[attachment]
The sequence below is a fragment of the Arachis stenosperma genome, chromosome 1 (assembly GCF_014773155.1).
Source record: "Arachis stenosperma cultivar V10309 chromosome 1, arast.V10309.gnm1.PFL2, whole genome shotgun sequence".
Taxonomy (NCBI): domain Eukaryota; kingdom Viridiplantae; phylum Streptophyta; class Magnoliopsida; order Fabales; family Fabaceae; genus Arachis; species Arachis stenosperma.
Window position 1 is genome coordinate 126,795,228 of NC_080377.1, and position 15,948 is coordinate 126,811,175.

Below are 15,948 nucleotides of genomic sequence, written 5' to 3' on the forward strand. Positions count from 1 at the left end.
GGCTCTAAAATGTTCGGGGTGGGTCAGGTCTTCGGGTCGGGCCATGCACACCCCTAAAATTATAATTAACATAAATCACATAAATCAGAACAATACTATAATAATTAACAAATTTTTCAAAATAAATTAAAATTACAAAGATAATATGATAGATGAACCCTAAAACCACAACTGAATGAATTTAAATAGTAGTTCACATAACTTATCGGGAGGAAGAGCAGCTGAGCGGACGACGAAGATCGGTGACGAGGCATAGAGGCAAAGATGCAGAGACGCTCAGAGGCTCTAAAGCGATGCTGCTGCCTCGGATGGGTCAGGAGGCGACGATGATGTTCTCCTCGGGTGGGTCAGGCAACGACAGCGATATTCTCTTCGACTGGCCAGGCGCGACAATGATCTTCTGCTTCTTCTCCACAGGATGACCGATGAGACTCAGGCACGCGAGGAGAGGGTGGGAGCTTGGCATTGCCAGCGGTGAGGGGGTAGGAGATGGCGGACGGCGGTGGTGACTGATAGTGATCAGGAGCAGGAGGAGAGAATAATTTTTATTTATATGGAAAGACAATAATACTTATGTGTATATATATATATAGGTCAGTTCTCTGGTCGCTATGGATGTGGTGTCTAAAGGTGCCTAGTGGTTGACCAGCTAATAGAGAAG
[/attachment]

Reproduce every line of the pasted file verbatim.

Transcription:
The sequence below is a fragment of the Arachis stenosperma genome, chromosome 1 (assembly GCF_014773155.1).
Source record: "Arachis stenosperma cultivar V10309 chromosome 1, arast.V10309.gnm1.PFL2, whole genome shotgun sequence".
Taxonomy (NCBI): domain Eukaryota; kingdom Viridiplantae; phylum Streptophyta; class Magnoliopsida; order Fabales; family Fabaceae; genus Arachis; species Arachis stenosperma.
Window position 1 is genome coordinate 126,795,228 of NC_080377.1, and position 15,948 is coordinate 126,811,175.

Below are 15,948 nucleotides of genomic sequence, written 5' to 3' on the forward strand. Positions count from 1 at the left end.
GGCTCTAAAATGTTCGGGGTGGGTCAGGTCTTCGGGTCGGGCCATGCACACCCCTAAAATTATAATTAACATAAATCACATAAATCAGAACAATACTATAATAATTAACAAATTTTTCAAAATAAATTAAAATTACAAAGATAATATGATAGATGAACCCTAAAACCACAACTGAATGAATTTAAATAGTAGTTCACATAACTTATCGGGAGGAAGAGCAGCTGAGCGGACGACGAAGATCGGTGACGAGGCATAGAGGCAAAGATGCAGAGACGCTCAGAGGCTCTAAAGCGATGCTGCTGCCTCGGATGGGTCAGGAGGCGACGATGATGTTCTCCTCGGGTGGGTCAGGCAACGACAGCGATATTCTCTTCGACTGGCCAGGCGCGACAATGATCTTCTGCTTCTTCTCCACAGGATGACCGATGAGACTCAGGCACGCGAGGAGAGGGTGGGAGCTTGGCATTGCCAGCGGTGAGGGGGTAGGAGATGGCGGACGGCGGTGGTGACTGATAGTGATCAGGAGCAGGAGGAGAGAATAATTTTTATTTATATGGAAAGACAATAATACTTATGTGTATATATATATATAGGTCAGTTCTCTGGTCGCTATGGATGTGGTGTCTAAAGGTGCCTAGTGGTTGACCAGCTAATAGAGAAG